Jews Upset at Remarks: Controversy over Use of Holocaust

By Babych, Art | Anglican Journal, January 1999 | Go to article overview

Jews Upset at Remarks: Controversy over Use of Holocaust


Babych, Art, Anglican Journal


Ottawa

Charges that Jewish leaders use the Holocaust as a club to oppress others drew an angry response from a spokesman for the Canadian Jewish Congress during an ecumenical conference to help North American Christians better understand the plight of Palestinian Christians.

"I stand here in amazement and some outrage that this conference, which is supposed to be looking at voices of peace and reconciliation in the Middle East, has become a forum for the holocaust," said Eric Vernon, director of the advocacy office of the CJC in Ottawa.

"We don't need to be told that we are abusing the Holocaust, an intellectually dishonest argument which, in my opinion, falls into the camp of the most vile Holocaust denial."

Mr. Vernon was speaking from a floor microphone at the first Canadian Sabeel conference, which ran from Nov. 8 to 10 and was co-sponsored by the Anglican Diocese of Ottawa. He was responding to members of a panel - including an American Jewish theologian - who claimed Jewish leaders use the Holocaust as a form of abuse and to silence criticisms from others.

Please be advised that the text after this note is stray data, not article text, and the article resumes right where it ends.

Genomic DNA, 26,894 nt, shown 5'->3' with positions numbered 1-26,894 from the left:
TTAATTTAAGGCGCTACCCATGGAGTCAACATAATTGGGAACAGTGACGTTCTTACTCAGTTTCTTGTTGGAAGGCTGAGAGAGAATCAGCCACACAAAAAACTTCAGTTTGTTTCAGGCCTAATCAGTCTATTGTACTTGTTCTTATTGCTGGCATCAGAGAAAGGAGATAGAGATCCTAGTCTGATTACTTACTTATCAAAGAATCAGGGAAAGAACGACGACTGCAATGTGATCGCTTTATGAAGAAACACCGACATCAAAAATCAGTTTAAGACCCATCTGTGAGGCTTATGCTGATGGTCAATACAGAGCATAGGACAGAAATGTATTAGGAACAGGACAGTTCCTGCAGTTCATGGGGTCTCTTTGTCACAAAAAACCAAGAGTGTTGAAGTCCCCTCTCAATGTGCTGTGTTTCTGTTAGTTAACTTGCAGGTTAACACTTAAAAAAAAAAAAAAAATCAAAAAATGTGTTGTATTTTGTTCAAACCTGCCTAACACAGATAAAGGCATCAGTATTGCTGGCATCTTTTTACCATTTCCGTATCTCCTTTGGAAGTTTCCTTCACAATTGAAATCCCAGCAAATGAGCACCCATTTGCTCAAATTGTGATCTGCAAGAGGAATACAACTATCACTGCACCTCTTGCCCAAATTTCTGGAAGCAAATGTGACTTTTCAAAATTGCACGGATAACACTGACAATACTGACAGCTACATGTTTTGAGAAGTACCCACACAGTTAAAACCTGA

Marc Ellis, head of Jewish studies at Baylor University, had told the audience of predominantly Christians and Muslims that the past 50 years of Jewish history "has taken us from a helpless, suffering people to being an empowered and sometimes abusive people."

It's a great tragedy that the Jewish "establishment" uses the Holocaust as a form of abuse, he added.

"What it is being used for today is to dispossess and dislocate people and to permanently oppress people, and that's where I say No."

Another panelist, Canon Naim Ateel, founder and director of Sabeel, an ecumenical centre for Palestinian liberation theology in Jerusalem, also said the Holocaust has been used "to silence criticisms of the unjust policies of Israel.

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